Arsene Wenger: The revolutionary who couldnt make lightning strike twice

At the end of the season, Arsene Wenger will ride off into the sunset having given football more than it has given him in return.

We will remember Wenger 1.0 and Wenger 2.0 differently. It is impossible to erase the last decade, when Arsenal fans were shown the dark side of the moon they conquered during the first period of the Frenchman’s reign. His audacity was to be his constant frustration in the years to come.

Arriving at Highbury in 1996, his loyalty and nobility were plain to see from the beginning. A progressive manager in France, Wenger left Monaco in disgust with the corrupt excesses of 1990s Ligue 1: the best team at the time, Marseille, had been stripped of their title and relegated in a match-fixing scandal. Wenger was the clean cyclist battling vainly for the yellow jersey against a doped-up foe he had no chance of beating.

He exiled himself to Japan, and when Arsenal did eventually come calling, Wenger did not simply pack it all in and join one of the biggest clubs in the Premier League: he waited to see out his contract at the end of the J-League season, only joining up with his new club months into the English campaign.

Arsene Wenger with Premier League and FA Cup trophies

His revolutionary contribution from there on in is known by all: how he changed the dressing room culture; the fluid football his teams began to play; the young boys, unknown to an English audience, plucked from obscurity for a minimal fee and moulded into men by a calm and thoughtful professor.

Revolutionaries are remembered for their achievements, cast in bronze in town squares. Wenger will have his place in footballing history, but his fatal mistake was thinking that he could change the English game twice.

In 2003, Roman Abramovich bought Chelsea and the revolution that Wenger had led in the half-decade before then was about to be hit on the counter-attack. The money the Russian Oligarch injected into the club allowed the Stamford Bridge side to join the elite in a game which was becoming more and more commercial and in a league swept along by globalisation.

Having changed the game once before, Wenger saddled up for the fight a second time. Few men can forge a lightning bolt of revolution like the Arsenal manager did 20 years ago, but fewer still can make it strike twice.

Arsene Wenger with Francis Jeffers

To call it his downfall would be a mischaracterisation. Wenger didn’t fall, nor did he decline. The Frenchman continued to fight the good fight but it became increasingly harder to do so. First, Manchester United adapted to challenge Chelsea, then Manchester City came along. Barcelona and Real Madrid began the age of the super clubs and Paris Saint-Germain added insult to Wenger’s injury.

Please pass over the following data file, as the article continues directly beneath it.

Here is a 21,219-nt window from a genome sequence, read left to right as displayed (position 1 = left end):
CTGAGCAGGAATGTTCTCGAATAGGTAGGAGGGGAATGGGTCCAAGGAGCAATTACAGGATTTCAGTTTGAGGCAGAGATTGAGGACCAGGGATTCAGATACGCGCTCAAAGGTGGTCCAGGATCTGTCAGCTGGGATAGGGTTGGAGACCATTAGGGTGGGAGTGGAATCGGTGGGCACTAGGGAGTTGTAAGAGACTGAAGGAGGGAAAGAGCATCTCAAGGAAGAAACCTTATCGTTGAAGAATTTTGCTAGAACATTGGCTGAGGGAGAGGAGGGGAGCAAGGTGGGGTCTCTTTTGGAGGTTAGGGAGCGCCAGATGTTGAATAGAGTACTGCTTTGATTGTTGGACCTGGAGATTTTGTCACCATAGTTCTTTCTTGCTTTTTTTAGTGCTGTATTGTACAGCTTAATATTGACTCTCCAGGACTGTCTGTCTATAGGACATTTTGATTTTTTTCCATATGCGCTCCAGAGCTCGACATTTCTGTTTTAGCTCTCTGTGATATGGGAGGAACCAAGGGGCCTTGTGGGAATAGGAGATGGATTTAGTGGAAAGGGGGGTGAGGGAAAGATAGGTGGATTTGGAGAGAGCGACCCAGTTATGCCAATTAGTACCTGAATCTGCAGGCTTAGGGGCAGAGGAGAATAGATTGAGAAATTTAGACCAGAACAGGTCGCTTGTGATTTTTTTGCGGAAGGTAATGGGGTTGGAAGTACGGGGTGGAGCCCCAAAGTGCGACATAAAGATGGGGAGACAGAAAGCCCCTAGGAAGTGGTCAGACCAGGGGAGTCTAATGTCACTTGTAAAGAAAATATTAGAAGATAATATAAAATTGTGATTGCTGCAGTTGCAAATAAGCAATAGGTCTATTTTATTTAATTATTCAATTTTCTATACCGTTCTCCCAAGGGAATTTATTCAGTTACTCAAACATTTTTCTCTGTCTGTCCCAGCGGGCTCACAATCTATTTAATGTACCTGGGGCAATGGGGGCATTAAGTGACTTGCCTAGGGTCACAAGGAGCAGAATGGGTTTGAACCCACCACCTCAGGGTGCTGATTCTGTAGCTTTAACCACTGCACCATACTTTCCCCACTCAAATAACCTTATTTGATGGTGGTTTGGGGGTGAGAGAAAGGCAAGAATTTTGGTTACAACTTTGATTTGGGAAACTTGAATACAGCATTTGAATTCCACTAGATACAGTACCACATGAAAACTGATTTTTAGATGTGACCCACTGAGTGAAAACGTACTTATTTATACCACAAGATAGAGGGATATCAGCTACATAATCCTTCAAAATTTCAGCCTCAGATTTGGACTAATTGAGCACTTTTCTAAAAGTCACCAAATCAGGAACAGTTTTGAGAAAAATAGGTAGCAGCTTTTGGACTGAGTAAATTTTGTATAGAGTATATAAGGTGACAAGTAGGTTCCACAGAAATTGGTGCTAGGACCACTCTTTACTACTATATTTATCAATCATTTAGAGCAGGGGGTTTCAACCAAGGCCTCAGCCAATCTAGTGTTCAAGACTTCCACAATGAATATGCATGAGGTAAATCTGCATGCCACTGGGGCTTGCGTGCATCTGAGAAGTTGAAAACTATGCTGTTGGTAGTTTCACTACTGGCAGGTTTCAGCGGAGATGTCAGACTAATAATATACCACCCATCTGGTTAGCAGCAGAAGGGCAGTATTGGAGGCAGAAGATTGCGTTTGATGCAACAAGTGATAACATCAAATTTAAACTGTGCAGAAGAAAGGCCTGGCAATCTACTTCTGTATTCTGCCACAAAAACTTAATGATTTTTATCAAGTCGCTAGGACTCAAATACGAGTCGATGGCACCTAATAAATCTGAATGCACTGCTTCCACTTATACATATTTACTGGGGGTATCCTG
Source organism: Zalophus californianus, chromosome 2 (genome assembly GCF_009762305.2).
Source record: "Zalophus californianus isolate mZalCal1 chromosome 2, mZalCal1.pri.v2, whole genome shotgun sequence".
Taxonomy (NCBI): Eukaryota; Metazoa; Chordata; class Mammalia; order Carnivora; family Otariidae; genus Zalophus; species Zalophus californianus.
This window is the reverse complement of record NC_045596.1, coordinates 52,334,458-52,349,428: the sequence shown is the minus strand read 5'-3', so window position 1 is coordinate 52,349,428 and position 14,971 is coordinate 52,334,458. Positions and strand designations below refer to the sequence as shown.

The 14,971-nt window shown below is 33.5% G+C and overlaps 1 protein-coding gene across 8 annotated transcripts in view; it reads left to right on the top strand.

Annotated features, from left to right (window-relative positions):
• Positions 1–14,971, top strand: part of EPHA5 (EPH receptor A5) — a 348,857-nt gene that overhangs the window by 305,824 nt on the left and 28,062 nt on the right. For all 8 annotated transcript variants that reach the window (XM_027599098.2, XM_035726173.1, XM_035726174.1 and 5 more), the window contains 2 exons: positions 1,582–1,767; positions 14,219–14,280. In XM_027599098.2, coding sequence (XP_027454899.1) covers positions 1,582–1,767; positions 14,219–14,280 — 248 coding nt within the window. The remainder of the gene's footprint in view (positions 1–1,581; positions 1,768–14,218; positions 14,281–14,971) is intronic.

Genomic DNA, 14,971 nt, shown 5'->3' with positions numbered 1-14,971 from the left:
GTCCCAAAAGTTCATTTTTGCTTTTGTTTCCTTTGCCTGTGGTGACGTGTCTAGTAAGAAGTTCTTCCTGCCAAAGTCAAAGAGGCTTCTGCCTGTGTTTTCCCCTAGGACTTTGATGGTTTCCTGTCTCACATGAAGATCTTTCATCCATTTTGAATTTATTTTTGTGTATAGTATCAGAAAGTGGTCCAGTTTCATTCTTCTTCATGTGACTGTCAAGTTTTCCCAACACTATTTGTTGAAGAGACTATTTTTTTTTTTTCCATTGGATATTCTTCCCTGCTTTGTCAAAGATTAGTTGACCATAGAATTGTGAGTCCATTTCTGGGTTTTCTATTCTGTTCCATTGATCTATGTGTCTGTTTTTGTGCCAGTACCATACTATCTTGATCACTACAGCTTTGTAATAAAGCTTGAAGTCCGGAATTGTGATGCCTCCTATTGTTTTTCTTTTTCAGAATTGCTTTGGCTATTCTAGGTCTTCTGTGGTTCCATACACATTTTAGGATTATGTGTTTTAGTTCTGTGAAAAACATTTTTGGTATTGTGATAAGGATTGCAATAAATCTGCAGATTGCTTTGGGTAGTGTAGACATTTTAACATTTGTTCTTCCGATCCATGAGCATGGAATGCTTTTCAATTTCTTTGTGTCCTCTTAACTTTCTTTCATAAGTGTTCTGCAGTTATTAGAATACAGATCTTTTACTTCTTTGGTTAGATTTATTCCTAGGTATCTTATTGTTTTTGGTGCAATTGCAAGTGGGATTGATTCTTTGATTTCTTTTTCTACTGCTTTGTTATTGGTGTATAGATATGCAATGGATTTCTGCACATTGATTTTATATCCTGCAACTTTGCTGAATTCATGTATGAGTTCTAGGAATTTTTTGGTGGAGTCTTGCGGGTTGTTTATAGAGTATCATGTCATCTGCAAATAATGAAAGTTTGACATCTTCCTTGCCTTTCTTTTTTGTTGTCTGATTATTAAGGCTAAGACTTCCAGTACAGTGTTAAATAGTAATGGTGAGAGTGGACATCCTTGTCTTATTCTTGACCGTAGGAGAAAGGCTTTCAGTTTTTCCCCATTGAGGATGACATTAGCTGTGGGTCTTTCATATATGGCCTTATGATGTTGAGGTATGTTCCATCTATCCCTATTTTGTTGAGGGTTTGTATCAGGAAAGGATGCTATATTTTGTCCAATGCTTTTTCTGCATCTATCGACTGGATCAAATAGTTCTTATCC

But money wasn’t the only revolution. The Arsenal manager’s unshakeable belief in a noble idealism off the pitch shackled him to outdated notions of what should happen on it: it wasn’t cash that beat Wenger, it was a new breed of football.

Wenger’s sides played with a 4-2-3-1 formation for most of his time in England. His two holding midfielders have played behind a pacey striker with the intention of pulling the opposition’s midfield forward and scaring their defence into sitting deep. The aim has always been to create space for a maestro in the middle: from Dennis Bergkamp to Mesut Ozil, the theory has stayed the same.

And yet for all the money that Chelsea spent and all the heartache this caused Wenger, it wasn’t a shiny new signing that did it for Arsenal: it was Claude Makelele who drove the first nail into Wenger’s footballing coffin.

Sitting in the very space Wenger’s creator wanted to occupy, the Makelele role was the revolution he didn’t foresee, nor was it one he acknowledged. Perhaps he saw the two as one in the same: the good versus the bad; the money versus the idea; the team who play to the strengths of their most attractive players versus the team who live only to spoil it for the opposition.

Either way, that’s the moment when Wenger 2.0 arrived.

There was to be a swansong – an initial fightback which saw the Frenchman dig in and double down on his ideals. He put together a team who went unbeaten over an entire Premier League season and one which reached the final of the Champions League. But the boat was taking on water and it never recovered.

When Arsene Wenger retires from football management – be that at the end of the season or years into the future – he will remain the only man to have lost in the final of all three European club competitions. He is a man who will be remembered for his revolutionary spirit, but who will also be known as one who allowed his ideals to shoot down whatever chance his club had of success.

He will leave the club in the position he found it – in the top half of a Premier League on the cusp of a new era, but with better teams above it. But he will leave it 20 years older, two decades wiser, and with stories to tell.